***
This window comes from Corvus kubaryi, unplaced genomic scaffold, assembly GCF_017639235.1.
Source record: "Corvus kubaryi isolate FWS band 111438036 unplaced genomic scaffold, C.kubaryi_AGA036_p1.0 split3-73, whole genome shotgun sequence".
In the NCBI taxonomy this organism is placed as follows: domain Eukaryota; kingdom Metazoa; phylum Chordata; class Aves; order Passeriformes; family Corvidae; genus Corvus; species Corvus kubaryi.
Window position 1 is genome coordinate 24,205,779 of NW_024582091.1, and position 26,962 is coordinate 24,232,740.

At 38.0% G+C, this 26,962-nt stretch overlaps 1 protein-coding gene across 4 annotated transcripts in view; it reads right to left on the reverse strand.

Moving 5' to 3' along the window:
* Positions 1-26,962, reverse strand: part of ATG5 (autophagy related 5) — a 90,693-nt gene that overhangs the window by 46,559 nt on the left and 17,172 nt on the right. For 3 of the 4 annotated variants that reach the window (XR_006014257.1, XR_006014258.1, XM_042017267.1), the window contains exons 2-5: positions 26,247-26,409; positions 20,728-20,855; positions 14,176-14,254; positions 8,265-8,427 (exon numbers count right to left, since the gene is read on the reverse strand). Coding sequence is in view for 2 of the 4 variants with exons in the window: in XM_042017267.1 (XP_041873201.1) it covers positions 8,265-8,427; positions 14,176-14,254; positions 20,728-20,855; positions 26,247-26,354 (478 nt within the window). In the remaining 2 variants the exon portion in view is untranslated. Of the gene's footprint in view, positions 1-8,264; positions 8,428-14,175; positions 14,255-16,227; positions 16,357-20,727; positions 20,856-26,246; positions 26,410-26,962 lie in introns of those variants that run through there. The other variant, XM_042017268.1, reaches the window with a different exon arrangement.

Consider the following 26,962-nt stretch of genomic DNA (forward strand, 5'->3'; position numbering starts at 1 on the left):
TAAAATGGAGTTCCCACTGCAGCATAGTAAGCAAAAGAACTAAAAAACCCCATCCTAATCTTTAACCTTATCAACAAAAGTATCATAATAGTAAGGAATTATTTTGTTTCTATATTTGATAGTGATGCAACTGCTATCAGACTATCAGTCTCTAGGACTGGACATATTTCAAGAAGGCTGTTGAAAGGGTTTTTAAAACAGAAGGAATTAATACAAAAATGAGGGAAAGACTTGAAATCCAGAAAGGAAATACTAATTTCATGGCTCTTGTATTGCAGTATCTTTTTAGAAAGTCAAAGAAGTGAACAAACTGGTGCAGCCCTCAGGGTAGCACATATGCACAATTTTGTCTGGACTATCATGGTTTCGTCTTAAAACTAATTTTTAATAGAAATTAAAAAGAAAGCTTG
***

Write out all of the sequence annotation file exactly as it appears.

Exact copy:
This window comes from Corvus kubaryi, unplaced genomic scaffold, assembly GCF_017639235.1.
Source record: "Corvus kubaryi isolate FWS band 111438036 unplaced genomic scaffold, C.kubaryi_AGA036_p1.0 split3-73, whole genome shotgun sequence".
In the NCBI taxonomy this organism is placed as follows: domain Eukaryota; kingdom Metazoa; phylum Chordata; class Aves; order Passeriformes; family Corvidae; genus Corvus; species Corvus kubaryi.
Window position 1 is genome coordinate 24,205,779 of NW_024582091.1, and position 26,962 is coordinate 24,232,740.

At 38.0% G+C, this 26,962-nt stretch overlaps 1 protein-coding gene across 4 annotated transcripts in view; it reads right to left on the reverse strand.

Moving 5' to 3' along the window:
* Positions 1-26,962, reverse strand: part of ATG5 (autophagy related 5) — a 90,693-nt gene that overhangs the window by 46,559 nt on the left and 17,172 nt on the right. For 3 of the 4 annotated variants that reach the window (XR_006014257.1, XR_006014258.1, XM_042017267.1), the window contains exons 2-5: positions 26,247-26,409; positions 20,728-20,855; positions 14,176-14,254; positions 8,265-8,427 (exon numbers count right to left, since the gene is read on the reverse strand). Coding sequence is in view for 2 of the 4 variants with exons in the window: in XM_042017267.1 (XP_041873201.1) it covers positions 8,265-8,427; positions 14,176-14,254; positions 20,728-20,855; positions 26,247-26,354 (478 nt within the window). In the remaining 2 variants the exon portion in view is untranslated. Of the gene's footprint in view, positions 1-8,264; positions 8,428-14,175; positions 14,255-16,227; positions 16,357-20,727; positions 20,856-26,246; positions 26,410-26,962 lie in introns of those variants that run through there. The other variant, XM_042017268.1, reaches the window with a different exon arrangement.

Consider the following 26,962-nt stretch of genomic DNA (forward strand, 5'->3'; position numbering starts at 1 on the left):
TAAAATGGAGTTCCCACTGCAGCATAGTAAGCAAAAGAACTAAAAAACCCCATCCTAATCTTTAACCTTATCAACAAAAGTATCATAATAGTAAGGAATTATTTTGTTTCTATATTTGATAGTGATGCAACTGCTATCAGACTATCAGTCTCTAGGACTGGACATATTTCAAGAAGGCTGTTGAAAGGGTTTTTAAAACAGAAGGAATTAATACAAAAATGAGGGAAAGACTTGAAATCCAGAAAGGAAATACTAATTTCATGGCTCTTGTATTGCAGTATCTTTTTAGAAAGTCAAAGAAGTGAACAAACTGGTGCAGCCCTCAGGGTAGCACATATGCACAATTTTGTCTGGACTATCATGGTTTCGTCTTAAAACTAATTTTTAATAGAAATTAAAAAGAAAGCTTG